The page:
Scientists developed strong carbon sheets at low temperature, according to a study conducted on May 7, 2018.
This study was conducted by a team of researchers led by scientists at Beihang University in China and the University of Texas at Dallas. These carbon sheets developed at low temperatures are strong and super-tough sheets of carbon. Platelets of graphitic carbon were chemically stitched together by the researchers to develop these sheets. By the end of the fabrication process, a material whose mechanical properties exceeded those of carbon fiber composites that are currently being used in diverse commercial products was obtained.
According to the researchers, these sheets are expected to replace the expensive carbon fiber composites that are currently used for everything from aircraft and automobile bodies to windmill blades and sports equipment. The carbon fiber composites that are currently being used are expensive in part, as high temperature is required for the production of carbon fibers. In the process mentioned in this study, graphite can be cheaply dug and can be processed at low temperatures.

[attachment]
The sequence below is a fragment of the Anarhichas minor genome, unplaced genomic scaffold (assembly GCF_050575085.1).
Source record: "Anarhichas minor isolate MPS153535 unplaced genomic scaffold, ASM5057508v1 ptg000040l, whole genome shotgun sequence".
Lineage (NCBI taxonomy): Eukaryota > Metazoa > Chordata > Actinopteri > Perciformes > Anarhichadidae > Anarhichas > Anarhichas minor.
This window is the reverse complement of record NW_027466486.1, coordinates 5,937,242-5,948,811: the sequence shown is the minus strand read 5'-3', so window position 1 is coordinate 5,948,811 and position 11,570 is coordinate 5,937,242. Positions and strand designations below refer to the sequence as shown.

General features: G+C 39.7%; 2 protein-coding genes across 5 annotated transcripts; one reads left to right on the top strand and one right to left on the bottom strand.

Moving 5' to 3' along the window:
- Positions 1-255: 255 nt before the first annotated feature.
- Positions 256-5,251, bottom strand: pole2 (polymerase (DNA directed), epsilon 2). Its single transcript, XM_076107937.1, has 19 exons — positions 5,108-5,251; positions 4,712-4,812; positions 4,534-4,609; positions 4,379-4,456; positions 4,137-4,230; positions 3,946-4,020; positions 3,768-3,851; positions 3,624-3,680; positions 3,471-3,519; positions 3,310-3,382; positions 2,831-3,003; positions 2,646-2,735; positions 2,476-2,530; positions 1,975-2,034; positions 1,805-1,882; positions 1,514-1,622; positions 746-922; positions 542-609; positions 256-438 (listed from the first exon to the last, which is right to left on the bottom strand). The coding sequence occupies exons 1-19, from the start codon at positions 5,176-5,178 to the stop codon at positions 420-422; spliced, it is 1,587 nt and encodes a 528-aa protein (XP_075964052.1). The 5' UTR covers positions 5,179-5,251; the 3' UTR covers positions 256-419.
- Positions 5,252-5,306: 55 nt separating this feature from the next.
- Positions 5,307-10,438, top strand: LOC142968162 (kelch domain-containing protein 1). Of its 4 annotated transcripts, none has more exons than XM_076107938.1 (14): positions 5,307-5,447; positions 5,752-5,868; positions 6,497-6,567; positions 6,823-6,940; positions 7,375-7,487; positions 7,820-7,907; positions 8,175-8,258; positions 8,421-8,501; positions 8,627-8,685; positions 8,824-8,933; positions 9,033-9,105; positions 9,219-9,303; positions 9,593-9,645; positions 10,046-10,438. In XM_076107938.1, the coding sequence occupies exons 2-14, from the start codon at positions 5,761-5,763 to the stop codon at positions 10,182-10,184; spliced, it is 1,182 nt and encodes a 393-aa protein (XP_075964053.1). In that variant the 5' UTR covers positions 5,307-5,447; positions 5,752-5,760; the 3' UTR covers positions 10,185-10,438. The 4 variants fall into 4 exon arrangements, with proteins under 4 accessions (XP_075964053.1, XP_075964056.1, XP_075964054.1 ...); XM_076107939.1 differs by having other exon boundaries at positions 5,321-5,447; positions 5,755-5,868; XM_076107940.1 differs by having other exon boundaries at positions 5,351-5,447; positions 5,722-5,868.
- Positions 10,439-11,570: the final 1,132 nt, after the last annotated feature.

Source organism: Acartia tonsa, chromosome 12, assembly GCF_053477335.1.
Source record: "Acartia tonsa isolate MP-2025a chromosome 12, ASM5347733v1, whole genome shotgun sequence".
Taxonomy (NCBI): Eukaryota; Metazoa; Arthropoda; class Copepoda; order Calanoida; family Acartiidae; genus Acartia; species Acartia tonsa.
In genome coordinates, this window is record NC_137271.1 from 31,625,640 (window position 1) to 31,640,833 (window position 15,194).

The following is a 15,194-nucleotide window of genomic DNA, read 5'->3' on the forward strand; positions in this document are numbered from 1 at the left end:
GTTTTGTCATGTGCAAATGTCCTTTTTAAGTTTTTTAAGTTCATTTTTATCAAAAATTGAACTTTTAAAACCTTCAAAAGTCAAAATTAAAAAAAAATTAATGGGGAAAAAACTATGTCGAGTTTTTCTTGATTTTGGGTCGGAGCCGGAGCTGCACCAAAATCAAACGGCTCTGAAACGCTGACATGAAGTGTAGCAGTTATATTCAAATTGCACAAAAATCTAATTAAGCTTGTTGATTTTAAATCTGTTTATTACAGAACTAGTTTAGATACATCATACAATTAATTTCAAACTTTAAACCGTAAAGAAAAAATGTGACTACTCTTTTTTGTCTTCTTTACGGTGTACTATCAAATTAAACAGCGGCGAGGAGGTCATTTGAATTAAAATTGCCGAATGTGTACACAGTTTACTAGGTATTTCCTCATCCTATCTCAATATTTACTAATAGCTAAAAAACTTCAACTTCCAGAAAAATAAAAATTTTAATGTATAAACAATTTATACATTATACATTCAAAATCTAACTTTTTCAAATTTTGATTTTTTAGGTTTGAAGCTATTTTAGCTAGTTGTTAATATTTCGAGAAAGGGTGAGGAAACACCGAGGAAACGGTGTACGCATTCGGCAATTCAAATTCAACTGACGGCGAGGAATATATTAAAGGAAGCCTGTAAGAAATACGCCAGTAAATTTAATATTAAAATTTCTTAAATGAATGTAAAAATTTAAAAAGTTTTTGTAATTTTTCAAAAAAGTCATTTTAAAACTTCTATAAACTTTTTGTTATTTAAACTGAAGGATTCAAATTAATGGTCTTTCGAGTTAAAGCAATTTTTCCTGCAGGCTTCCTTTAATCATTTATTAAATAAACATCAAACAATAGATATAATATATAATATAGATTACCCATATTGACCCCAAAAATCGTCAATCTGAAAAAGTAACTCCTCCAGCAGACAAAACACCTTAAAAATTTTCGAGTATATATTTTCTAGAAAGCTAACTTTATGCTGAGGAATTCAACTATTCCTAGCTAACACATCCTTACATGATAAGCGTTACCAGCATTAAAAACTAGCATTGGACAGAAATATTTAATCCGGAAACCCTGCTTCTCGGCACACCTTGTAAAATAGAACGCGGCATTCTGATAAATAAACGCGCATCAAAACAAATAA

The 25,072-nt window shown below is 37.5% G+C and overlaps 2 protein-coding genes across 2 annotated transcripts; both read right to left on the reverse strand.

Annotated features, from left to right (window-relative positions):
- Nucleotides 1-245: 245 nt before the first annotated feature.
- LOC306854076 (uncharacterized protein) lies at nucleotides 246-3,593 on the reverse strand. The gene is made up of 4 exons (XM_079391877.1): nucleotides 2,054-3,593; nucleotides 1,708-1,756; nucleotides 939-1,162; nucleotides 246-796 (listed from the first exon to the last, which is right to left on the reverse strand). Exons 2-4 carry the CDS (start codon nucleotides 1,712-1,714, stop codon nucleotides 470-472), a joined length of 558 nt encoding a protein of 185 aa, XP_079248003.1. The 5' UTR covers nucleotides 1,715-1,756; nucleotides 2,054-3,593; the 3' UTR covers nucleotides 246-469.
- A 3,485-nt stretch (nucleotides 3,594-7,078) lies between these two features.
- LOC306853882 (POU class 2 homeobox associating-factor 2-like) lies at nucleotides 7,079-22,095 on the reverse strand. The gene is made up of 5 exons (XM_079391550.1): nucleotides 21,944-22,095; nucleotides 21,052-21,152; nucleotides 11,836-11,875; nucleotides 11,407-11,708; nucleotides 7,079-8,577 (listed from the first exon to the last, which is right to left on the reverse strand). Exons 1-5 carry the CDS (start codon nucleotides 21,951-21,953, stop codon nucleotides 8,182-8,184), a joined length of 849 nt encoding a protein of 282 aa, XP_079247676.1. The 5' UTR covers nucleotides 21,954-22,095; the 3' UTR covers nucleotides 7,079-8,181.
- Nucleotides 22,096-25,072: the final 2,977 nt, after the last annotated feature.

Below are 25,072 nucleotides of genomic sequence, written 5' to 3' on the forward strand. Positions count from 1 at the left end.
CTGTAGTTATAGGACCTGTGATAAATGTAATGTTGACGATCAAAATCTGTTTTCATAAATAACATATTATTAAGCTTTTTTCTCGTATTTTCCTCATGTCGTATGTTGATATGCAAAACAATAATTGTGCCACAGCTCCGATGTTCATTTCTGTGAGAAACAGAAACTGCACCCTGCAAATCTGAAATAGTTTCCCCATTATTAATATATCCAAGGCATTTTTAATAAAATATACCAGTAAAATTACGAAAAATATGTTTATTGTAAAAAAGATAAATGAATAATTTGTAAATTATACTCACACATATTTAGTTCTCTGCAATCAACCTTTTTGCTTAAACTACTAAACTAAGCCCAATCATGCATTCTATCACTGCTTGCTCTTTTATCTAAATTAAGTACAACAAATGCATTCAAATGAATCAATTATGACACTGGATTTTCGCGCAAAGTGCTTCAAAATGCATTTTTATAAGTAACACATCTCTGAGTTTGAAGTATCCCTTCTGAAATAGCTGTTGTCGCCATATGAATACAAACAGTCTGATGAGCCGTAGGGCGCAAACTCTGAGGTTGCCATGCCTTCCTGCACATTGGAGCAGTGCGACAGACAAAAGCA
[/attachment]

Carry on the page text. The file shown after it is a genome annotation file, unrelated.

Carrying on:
Platelets formed from stacked layers of graphene is present in graphite. Instead of mechanically stacking large-area graphene sheets, graphite platelets of micron size were oxidized so that it will get dispersed in water and then, by filtering this dispersion, sheets of oriented graphene oxide can be made inexpensively. Researchers then used bridging agents to stitch together the platelets in these sheets and converted the oxidized graphene oxide to graphene. Sheets that incorporated the bridging agents were 4.5 times stronger and 7.9 times tougher than agent-free sheets.
Sijie Wan, lead author of the journal article said, “While sheets of expensive carbon fiber composites can provide a similar strength in all sheet-plane directions, the energy that they can absorb before fracture is about one-third that of our sequentially bridged graphene sheets.”